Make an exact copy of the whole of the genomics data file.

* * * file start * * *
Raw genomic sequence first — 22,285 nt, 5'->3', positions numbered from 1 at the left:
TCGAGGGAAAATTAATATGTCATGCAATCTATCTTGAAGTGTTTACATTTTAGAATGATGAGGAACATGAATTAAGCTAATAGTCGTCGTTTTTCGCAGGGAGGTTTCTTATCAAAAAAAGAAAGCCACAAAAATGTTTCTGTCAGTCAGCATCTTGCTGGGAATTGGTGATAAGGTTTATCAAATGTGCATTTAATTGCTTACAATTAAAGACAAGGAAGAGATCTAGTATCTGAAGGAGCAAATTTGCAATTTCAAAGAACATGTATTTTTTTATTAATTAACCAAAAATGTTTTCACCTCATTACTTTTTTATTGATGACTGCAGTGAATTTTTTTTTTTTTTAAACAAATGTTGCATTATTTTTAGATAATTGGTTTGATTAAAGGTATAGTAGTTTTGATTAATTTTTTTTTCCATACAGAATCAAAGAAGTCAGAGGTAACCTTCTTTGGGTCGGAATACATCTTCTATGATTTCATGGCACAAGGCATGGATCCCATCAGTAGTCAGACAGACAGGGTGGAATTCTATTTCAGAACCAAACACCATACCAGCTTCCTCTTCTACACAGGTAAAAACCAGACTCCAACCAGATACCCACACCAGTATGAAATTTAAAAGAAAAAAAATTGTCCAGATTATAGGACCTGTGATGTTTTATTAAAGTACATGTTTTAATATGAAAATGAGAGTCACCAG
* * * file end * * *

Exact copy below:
Raw genomic sequence first — 22,285 nt, 5'->3', positions numbered from 1 at the left:
TCGAGGGAAAATTAATATGTCATGCAATCTATCTTGAAGTGTTTACATTTTAGAATGATGAGGAACATGAATTAAGCTAATAGTCGTCGTTTTTCGCAGGGAGGTTTCTTATCAAAAAAAGAAAGCCACAAAAATGTTTCTGTCAGTCAGCATCTTGCTGGGAATTGGTGATAAGGTTTATCAAATGTGCATTTAATTGCTTACAATTAAAGACAAGGAAGAGATCTAGTATCTGAAGGAGCAAATTTGCAATTTCAAAGAACATGTATTTTTTTATTAATTAACCAAAAATGTTTTCACCTCATTACTTTTTTATTGATGACTGCAGTGAATTTTTTTTTTTTTTAAACAAATGTTGCATTATTTTTAGATAATTGGTTTGATTAAAGGTATAGTAGTTTTGATTAATTTTTTTTTCCATACAGAATCAAAGAAGTCAGAGGTAACCTTCTTTGGGTCGGAATACATCTTCTATGATTTCATGGCACAAGGCATGGATCCCATCAGTAGTCAGACAGACAGGGTGGAATTCTATTTCAGAACCAAACACCATACCAGCTTCCTCTTCTACACAGGTAAAAACCAGACTCCAACCAGATACCCACACCAGTATGAAATTTAAAAGAAAAAAAATTGTCCAGATTATAGGACCTGTGATGTTTTATTAAAGTACATGTTTTAATATGAAAATGAGAGTCACCAG